Crocs, Inc. v. Cheng's Enterprises, Inc. et al
ORDER denying 410 Crocs, Inc.'s Motion to Strike and for Sanctions Under 28 U.S.C. § 1927, Rule 37, or the Court's Inherent Powers. By Judge Philip A. Brimmer on 9/30/17. (pabsec)
IN THE UNITED STATES DISTRICT COURT
FOR THE DISTRICT OF COLORADO
Judge Philip A. Brimmer
Civil Action No. 06-cv-00605-PAB-KMT
(Consolidated with Civil Action No. 16-cv-02004-PAB-KMT)
Civil Action No. 06-cv-00605-PAB-KMT
HOLEY SOLES HOLDINGS, LTD.,
DOUBLE DIAMOND DISTRIBUTION, LTD., and
U.S.A. DAWGS, INC.,
Civil Action No. 16-cv-02004-PAB-KMT
U.S.A. DAWGS, INC. and
DOUBLE DIAMOND DISTRIBUTION, LTD.,
THOMAS J. SMACH,
GEORGE B. BOEDECKER, JR.,
MICHAEL E. MARKS,
JOHN P. MCCARVEL,
ERIK REBICH, and
This matter is before the Court on Crocs, Inc.’s Motion to Strike and for
Sanctions Under 28 U.S.C. § 1927, Rule 37, or the Court’s Inherent Pow ers [Docket
No. 410].1 The Court has jurisdiction pursuant to 28 U.S.C. § 1331.
On October 6, 2016, Magistrate Judge Kathleen M. Tafoya held a hearing in this
case to resolve discovery disputes between the parties. Docket No. 302. Crocs, Inc.
(“Crocs”) alleges that, at the hearing, counsel for Dawgs2 displayed a shoe to the
Court, specifically, a particular version of the Calzuro clog, and stated that the shoe
provided evidence that Crocs knew its patents were invalid. Docket No. 410 at 1. The
shoe displayed to the Court as prior art was not manufactured until 2012, id. at 2, six
years after Dawgs filed this lawsuit alleging infringement of its patents.3 See Docket
Dawgs requested oral argument in response to Crocs’ motion. Docket No. 436.
The Court has determined that it can resolve the issues presented in this matter without
the need for oral argument.
For simplicity, the Court adopts the convention of the parties in the underlying
motions and refers to Double Diamond Distribution, Ltd. and U.S.A. Dawgs, Inc.,
collectively as “Dawgs.”
Crocs filed Case No. 06-cv-00605-PAB-KMT on April 3, 2006, alleging, inter
alia, infringement of United States Patent Nos. 6,993,858 (the “’858 patent”) and D
517,789 (the “’789 patent”).
Crocs claims that the same shoe that Dawgs presented to the magistrate judge
is also discussed and depicted throughout Dawgs’ non-infringement and invalidity
contentions (“invalidity contentions”), which Dawgs served on August 30, 2016. Docket
No. 410-2. In its invalidity contentions, Dawgs asserts that the claims of the ’858 and
’789 Patents are anticipated by or rendered obvious by a shoe manufactured and
designed by BIHOS S.R.L. (“BIHOS”), the Calzuro molded clog. See Docket No. 410-2
at 26-85. Dawgs also claims that Crocs’ patents are invalid for omitting Ettore Battiston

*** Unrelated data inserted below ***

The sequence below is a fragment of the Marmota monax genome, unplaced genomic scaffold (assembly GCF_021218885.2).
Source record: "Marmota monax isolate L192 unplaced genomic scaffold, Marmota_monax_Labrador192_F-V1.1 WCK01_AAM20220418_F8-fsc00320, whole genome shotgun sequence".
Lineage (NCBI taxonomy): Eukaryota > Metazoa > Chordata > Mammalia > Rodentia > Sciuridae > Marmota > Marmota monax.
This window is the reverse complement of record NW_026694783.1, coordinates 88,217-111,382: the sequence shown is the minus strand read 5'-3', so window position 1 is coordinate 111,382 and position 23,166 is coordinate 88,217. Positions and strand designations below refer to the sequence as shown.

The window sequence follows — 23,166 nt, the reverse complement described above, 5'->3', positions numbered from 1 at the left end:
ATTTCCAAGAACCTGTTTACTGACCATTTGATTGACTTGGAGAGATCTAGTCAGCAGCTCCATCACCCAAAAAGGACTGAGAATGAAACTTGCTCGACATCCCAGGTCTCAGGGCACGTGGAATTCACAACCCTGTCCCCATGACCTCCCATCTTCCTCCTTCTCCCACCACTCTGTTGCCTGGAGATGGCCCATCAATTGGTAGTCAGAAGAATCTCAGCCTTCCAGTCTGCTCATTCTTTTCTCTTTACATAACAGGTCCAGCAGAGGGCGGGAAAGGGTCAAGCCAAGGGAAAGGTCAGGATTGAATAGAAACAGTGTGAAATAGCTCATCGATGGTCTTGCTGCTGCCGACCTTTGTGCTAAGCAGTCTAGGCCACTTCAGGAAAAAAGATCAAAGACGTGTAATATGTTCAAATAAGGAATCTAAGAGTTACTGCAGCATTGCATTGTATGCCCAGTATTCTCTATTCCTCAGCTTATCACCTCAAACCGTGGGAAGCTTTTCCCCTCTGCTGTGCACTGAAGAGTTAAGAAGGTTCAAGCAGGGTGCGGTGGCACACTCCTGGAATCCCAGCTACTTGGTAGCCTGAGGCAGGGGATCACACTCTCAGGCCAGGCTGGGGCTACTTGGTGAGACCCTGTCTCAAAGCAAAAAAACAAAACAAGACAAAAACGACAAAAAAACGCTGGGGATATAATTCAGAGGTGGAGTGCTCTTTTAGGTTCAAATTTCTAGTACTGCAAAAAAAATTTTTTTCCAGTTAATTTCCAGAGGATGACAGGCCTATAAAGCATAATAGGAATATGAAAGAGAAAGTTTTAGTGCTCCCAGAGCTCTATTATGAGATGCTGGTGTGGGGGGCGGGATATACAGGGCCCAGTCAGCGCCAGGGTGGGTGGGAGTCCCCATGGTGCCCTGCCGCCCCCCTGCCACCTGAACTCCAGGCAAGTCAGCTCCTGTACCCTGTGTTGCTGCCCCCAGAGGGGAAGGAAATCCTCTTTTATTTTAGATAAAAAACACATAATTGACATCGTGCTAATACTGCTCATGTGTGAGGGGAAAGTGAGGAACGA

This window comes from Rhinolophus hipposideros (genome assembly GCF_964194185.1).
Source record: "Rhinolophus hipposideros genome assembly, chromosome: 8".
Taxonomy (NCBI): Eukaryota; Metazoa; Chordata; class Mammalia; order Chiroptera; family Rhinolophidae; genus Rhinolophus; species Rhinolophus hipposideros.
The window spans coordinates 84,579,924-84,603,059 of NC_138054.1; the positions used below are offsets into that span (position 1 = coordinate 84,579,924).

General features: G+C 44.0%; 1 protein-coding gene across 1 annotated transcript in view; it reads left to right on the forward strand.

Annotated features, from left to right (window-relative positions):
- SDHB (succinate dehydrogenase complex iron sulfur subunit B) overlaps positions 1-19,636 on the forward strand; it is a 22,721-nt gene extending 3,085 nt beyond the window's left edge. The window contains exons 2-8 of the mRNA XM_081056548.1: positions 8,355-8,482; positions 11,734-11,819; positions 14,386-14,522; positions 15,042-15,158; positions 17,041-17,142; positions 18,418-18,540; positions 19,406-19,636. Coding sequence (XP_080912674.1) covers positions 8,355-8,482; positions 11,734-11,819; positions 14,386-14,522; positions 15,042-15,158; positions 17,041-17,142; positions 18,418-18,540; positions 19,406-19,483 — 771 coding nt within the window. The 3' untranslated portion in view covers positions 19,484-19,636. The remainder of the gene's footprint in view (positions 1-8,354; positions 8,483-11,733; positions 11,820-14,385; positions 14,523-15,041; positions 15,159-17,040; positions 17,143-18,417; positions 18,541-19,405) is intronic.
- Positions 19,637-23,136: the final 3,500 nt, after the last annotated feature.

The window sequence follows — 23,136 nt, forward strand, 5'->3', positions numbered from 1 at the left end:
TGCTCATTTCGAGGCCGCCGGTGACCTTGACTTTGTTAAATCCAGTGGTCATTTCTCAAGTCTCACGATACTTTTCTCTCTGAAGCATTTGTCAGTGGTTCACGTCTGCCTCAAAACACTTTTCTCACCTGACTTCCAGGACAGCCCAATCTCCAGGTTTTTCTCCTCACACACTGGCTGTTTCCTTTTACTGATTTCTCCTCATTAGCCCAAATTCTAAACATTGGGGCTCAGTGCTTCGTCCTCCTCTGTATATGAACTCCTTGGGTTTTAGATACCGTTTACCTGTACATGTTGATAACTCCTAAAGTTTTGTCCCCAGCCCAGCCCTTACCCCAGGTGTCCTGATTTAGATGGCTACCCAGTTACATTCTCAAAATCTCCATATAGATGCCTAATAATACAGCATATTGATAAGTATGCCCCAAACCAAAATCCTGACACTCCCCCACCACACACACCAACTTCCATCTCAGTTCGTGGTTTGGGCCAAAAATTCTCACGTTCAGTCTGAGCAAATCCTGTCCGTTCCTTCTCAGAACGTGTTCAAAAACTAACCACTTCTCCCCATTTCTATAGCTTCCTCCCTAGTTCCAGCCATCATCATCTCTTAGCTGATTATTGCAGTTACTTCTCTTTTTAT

as one of the inventors of the patents. Docket No. 410 at 2; see also Docket No. 410-2
at 23, 62-63.
On January 13, 2017, Crocs filed its motion for sanctions under § 1927, Rule 37
and the Court’s inherent powers. Docket No. 410. Crocs claims that sanctions are
appropriate because Dawgs has knowingly offered a shoe made in 2012 as invalidating
prior art. Docket No. 410 at 2. In addition, Crocs requests sanctions based on Dawgs’
claim related to Battiston’s inventorship.4 Id.
A. Failure to Confer
Dawgs argues that Crocs’ motion should be denied for failure to comply with
D.C.COLO.LCivR 7.1(a). Docket No. 436 at 3. The Local Rule states that “[b]efore
filing a motion, counsel for the moving party . . . shall confer or make reasonable good
faith efforts to confer with opposing counsel . . . to resolve the disputed matter.”
Crocs has raised this argument in a prior motion for sanctions. See Docket No.
409 at 7-10.
D.C.COLO.LCivR 7.1(a). The conferral requirement is not met by “making a demand
for compliance,” but instead requires communication and an effort to “compare views
and attempt to reach an agreement, including by compromise if appropriate.” Hoelzel v.
First Select Corp., 214 F.R.D. 634, 636 (D. Colo. 2003).
Crocs admits that it did not confer with Dawgs regarding the instant motion, but
argues that it “alerted Dawgs to its concerns about the shoe.” Docket No. 480 at 2.
The “alert” referenced by Crocs is inadequate and frustrates the central purpose of the
Local Rule, which is to attempt to resolve disputes between the parties without judicial
intervention. Thus, the motion will be denied for failure to comply with
D.C.COLO.LCivR 7.1(a). However, in the interest of judicial economy, the Court also
considers the merits of the arguments put forward by Crocs.
B. 28 U.S.C. § 1927
Crocs argues that sanctions are appropriate under 28 U.S.C. § 1927. Docket
No. 410 at 3. An attorney “who so multiplies the proceedings in any case unreasonably
and vexatiously may be required by the court to satisfy personally the excess costs,
expenses, and attorneys’ fees reasonably incurred because of such conduct.” 28
U.S.C. § 1927. “An attorney’s actions are considered vexatious and unreasonable
under § 1927 if the attorney acted in bad faith,” Dreiling v. Peugeot Motors of America,
Inc., 768 F.2d 1159, 1165 (10th Cir. 1985), or if the attorney’s conduct constitutes a
“reckless disregard of the duty owed by counsel to the court.” Braley v. Campbell, 832
F.2d 1504, 1511-12 (10th Cir. 1987). Sanctions under § 1927 are also appropriate
when “an attorney is cavalier or bent on misleading the court; intentionally acts without
a plausible basis; [or] when the entire course of proceedings was unwarranted.” Miera
v. Dairyland Ins. Co., 143 F.3d 1337, 1342 (10th Cir. 1998) (interna l quotations and
A district court has “wide discretion in matters of sanctions” under § 1927.
Hamilton v. Boise Cascade Exp., 519 F.3d 1197, 1207 (10th Cir. 2008). However,
§ 1927 should not be enforced so as to “dampen the legitimate zeal of an attorney in
representing” a client. Braley, 832 F.2d at 1512. Accordingly, fees should only be
awarded against attorneys whose conduct evinces a “serious and studied disregard for
the orderly processes of justice.” Kiefel v. Las Vegas Hacienda, Inc., 404 F.2d 1163,